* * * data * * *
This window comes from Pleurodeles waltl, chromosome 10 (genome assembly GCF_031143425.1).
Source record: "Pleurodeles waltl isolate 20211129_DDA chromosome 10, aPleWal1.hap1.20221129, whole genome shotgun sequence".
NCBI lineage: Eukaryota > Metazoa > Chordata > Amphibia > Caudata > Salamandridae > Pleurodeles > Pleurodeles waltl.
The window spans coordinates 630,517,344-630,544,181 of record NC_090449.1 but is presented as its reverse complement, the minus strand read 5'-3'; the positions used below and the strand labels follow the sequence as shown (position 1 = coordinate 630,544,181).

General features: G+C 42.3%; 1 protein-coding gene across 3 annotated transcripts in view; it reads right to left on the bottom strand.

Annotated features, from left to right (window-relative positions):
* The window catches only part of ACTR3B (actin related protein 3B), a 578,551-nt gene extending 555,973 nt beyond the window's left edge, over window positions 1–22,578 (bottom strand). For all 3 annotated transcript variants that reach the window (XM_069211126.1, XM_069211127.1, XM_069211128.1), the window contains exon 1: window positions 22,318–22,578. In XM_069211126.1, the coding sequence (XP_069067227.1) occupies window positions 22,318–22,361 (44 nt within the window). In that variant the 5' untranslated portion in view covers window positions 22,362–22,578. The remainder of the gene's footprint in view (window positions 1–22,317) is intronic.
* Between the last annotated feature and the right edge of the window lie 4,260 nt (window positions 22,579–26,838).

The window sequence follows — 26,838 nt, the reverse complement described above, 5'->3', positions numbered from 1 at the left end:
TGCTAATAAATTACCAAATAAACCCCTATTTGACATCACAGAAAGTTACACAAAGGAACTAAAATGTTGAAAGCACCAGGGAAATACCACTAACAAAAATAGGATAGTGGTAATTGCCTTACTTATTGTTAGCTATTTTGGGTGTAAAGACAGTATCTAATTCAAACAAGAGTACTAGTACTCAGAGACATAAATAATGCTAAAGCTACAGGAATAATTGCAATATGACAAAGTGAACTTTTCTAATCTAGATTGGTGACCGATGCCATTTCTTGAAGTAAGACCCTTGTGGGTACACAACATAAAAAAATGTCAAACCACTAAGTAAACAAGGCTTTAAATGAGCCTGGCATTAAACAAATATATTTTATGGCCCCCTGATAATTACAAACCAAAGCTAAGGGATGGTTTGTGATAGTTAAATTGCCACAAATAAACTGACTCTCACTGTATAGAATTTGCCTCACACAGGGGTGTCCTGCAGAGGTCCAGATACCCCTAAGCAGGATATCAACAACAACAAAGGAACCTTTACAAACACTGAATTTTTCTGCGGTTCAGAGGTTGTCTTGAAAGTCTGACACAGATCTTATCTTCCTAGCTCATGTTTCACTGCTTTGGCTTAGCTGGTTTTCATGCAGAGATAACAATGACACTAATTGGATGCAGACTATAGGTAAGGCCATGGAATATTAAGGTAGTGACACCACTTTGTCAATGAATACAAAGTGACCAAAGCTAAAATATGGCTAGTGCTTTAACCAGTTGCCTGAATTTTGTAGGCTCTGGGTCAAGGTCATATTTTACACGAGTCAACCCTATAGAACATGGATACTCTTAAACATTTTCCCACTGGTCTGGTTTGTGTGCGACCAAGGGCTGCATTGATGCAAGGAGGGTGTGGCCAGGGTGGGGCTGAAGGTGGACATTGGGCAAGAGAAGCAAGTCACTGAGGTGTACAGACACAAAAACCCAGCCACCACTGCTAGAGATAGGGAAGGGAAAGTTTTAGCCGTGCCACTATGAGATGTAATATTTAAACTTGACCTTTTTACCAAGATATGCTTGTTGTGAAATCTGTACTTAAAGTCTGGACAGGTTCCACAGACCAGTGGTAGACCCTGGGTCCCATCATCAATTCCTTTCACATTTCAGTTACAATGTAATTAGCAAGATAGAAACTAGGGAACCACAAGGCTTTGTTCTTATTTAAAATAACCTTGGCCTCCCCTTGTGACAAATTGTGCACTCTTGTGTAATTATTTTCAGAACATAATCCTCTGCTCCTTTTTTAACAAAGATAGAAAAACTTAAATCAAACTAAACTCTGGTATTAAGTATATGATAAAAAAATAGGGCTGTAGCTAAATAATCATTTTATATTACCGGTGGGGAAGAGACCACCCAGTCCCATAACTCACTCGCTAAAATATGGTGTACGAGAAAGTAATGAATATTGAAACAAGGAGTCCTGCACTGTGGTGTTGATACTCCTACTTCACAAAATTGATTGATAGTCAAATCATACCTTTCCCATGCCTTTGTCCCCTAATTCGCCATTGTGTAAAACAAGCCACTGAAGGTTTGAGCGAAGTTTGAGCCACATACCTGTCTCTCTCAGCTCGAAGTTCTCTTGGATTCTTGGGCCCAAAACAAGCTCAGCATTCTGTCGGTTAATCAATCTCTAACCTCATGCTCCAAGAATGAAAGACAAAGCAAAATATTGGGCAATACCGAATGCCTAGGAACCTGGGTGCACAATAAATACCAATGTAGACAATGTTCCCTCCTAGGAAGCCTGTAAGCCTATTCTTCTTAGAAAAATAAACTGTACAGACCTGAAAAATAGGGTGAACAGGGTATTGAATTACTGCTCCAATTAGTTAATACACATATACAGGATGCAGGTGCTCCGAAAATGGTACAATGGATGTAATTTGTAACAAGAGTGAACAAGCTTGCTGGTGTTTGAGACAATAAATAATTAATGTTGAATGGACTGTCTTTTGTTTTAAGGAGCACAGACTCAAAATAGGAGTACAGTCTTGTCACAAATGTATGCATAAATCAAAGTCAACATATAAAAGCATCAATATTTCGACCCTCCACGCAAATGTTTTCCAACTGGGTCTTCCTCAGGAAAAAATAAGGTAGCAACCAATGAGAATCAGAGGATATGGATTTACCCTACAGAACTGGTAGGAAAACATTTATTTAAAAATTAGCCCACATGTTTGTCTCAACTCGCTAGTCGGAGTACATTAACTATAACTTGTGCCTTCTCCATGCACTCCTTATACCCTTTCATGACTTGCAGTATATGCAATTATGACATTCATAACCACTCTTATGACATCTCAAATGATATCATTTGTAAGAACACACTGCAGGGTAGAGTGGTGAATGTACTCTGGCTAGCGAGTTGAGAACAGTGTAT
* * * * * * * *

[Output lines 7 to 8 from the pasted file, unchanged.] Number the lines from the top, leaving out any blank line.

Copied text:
* The window catches only part of ACTR3B (actin related protein 3B), a 578,551-nt gene extending 555,973 nt beyond the window's left edge, over window positions 1–22,578 (bottom strand). For all 3 annotated transcript variants that reach the window (XM_069211126.1, XM_069211127.1, XM_069211128.1), the window contains exon 1: window positions 22,318–22,578. In XM_069211126.1, the coding sequence (XP_069067227.1) occupies window positions 22,318–22,361 (44 nt within the window). In that variant the 5' untranslated portion in view covers window positions 22,362–22,578. The remainder of the gene's footprint in view (window positions 1–22,317) is intronic.
* Between the last annotated feature and the right edge of the window lie 4,260 nt (window positions 22,579–26,838).